Economics: A Little About It

Knowing few will be interested, today is about economics. I taught economics for decades. What I taught were the ideas and conventional wisdom in the field. I liked teaching students microeconomics, macroeconomics not so much.

There are constant criticisms of economics by those who say economists’ predictions do not pan out . It seems like they do not predict very well. Those who are paid to make predictions don’t want to pass up a paycheck so they claim to predict the future even though not accurately.

Slowly, the field is returning to what it was before John Maynard Keynes came along. Keynes was a Brit who saw a relationship between government stimulus spending and broad economic stimulation. Roosevelt adopted Keynes’ recommendations and a new branch of economics was born, macro economics. This, in turn, gave rise to the notion economists could make predictions about the economy.

Micro economics, the behavior of individuals and firms was what the first economist, Adam Smith, talked about. He described the motivation of all those involved in a nail factory. This focus is returning. The direction of the macro economy is caused by the collective behaviors of all these firms and individuals. .

Micro economics might tell you that when individuals do not receive anything from a product they buy over and over again, many will stop buying it. The firms selling it may go out of business.

That explains why individual religions never live on forever. The motive to profit means new ones start everyday.

7 Responses

  1. “Slowly, the field is returning to what it was before John Maynard Keynes came along. Keynes was a Brit who saw a relationship between government stimulus spending and broad economic stimulation.”

    I think the term is “fine tuning”. Yes we will get way from the theories of Keynes, the socialist, atheist, and homosexual on which our economic system has been based since the founding of the Fed. But it will not be “slowly” The prophet Isaiah describes the end of this debt based, highly regulated , heavily taxed, ponsi system:

    Therefore this iniquity will be to you
    Like a breach about to fall,
    A bulge in a high wall,
    Whose collapse comes suddenly in an instant,

    14Whose collapse is like the smashing of a potter’s jar,
    So ruthlessly shattered
    That a sherd will not be found among its pieces
    To take fire from a hearth
    Or to scoop water from a cistern.(Isiah 30:13-14)

    1. Michael 10:49 theories of Keynes, the socialist, atheist and homosexual on which our economic system has been based on since the founding of the Fed.

      I don’t want to bore readers with esoteric details of economics, but that statement is incorrect. Keynes had nothing to do with Federal Reserve policy. He did make reference the money supply but had no interest in it as a tool for stimulating the economy. In fact, since the 1930’s there have been warring camps within economics, the Federal Reserve camp against the Keynes camp.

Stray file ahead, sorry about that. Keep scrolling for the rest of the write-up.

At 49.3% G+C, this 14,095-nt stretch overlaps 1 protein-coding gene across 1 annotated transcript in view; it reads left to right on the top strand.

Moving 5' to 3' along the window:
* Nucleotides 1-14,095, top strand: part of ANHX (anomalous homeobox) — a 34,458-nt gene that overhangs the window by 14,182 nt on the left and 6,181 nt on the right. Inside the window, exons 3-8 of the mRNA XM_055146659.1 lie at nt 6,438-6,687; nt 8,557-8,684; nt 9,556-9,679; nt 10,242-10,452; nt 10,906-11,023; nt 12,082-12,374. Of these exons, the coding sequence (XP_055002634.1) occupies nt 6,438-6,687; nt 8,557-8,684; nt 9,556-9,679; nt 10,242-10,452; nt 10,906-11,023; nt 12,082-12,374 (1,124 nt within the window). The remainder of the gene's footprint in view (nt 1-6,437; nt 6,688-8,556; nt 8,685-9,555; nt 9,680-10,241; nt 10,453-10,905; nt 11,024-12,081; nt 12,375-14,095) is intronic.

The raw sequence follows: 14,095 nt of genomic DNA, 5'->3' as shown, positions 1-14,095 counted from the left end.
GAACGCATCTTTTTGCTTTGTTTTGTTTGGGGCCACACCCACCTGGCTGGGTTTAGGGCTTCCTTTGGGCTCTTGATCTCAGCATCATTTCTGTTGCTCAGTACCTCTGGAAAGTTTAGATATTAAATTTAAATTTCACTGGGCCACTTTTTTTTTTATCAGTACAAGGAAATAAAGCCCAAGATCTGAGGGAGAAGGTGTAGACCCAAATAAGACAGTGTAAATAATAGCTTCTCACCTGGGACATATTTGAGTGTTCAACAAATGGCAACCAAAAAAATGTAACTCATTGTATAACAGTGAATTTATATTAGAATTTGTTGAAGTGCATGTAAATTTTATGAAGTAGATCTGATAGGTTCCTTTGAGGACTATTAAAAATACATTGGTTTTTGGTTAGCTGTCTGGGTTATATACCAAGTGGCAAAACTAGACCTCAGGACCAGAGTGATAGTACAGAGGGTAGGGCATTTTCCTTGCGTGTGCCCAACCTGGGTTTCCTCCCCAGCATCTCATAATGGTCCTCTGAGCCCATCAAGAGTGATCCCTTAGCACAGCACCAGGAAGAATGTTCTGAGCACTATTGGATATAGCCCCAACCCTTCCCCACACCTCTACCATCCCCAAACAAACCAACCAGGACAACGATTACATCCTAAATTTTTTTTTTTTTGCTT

In recent decades the Federal Reserve has become the villain of some conservatives. The conservatives within economics, like Milton Friedman, want economic policy by the Federal Reserve because it does not add to the deficit.

      I agree with you, however, that both camps may have been over reaching to “fine tune” the economy, its inflation and unemployment rate. It is a tough sell about their success.

      1. mark anthony

        for my money, one serious problem with the Keynesian paradigm. public spending is to increase during bad times and decrease during good times. in reality, tho’ we just keep spending. public debt just keeps going up and up.

        1. mark 3:10 public debt keeps going up and up

          Yes, it does. In my view the debt itself is not a serious problem. We can quite easily handle more debt as the population and economy grow. The bigger problem is spending money on things that are totally worthless. Even worse, spending that harms us. Invading Afghanistan and Iraq look like examples.
          In cities it is building freeways to make traffic jams, more expense and dirtier places.

          1. mark anthony

            the fault dear Jon lies not so much in our wars as it does in our entitlements. not much we can do about that. but at what point will foreign investors and domestic investors continue to loan money at reasonable rates? or will they eventually lose confidence in a government that does not seem able to control its spending. and how much GDP growth do we need to keep pace with a burgeoning public debt: 3 percent, 10 percent? what? and what do we do if we get into real trouble? inflate our way out? tax to the hilt? default? cut the bennies? all of the above. as an economist, what say ye?

          2. mark 6:22 but at what point will foreign investors and domestic investors continue of loan money at reasonable rates?

            I don’t know the answer to that. Our government securities are still the best product in town–at least the last I heard.

Comments are closed.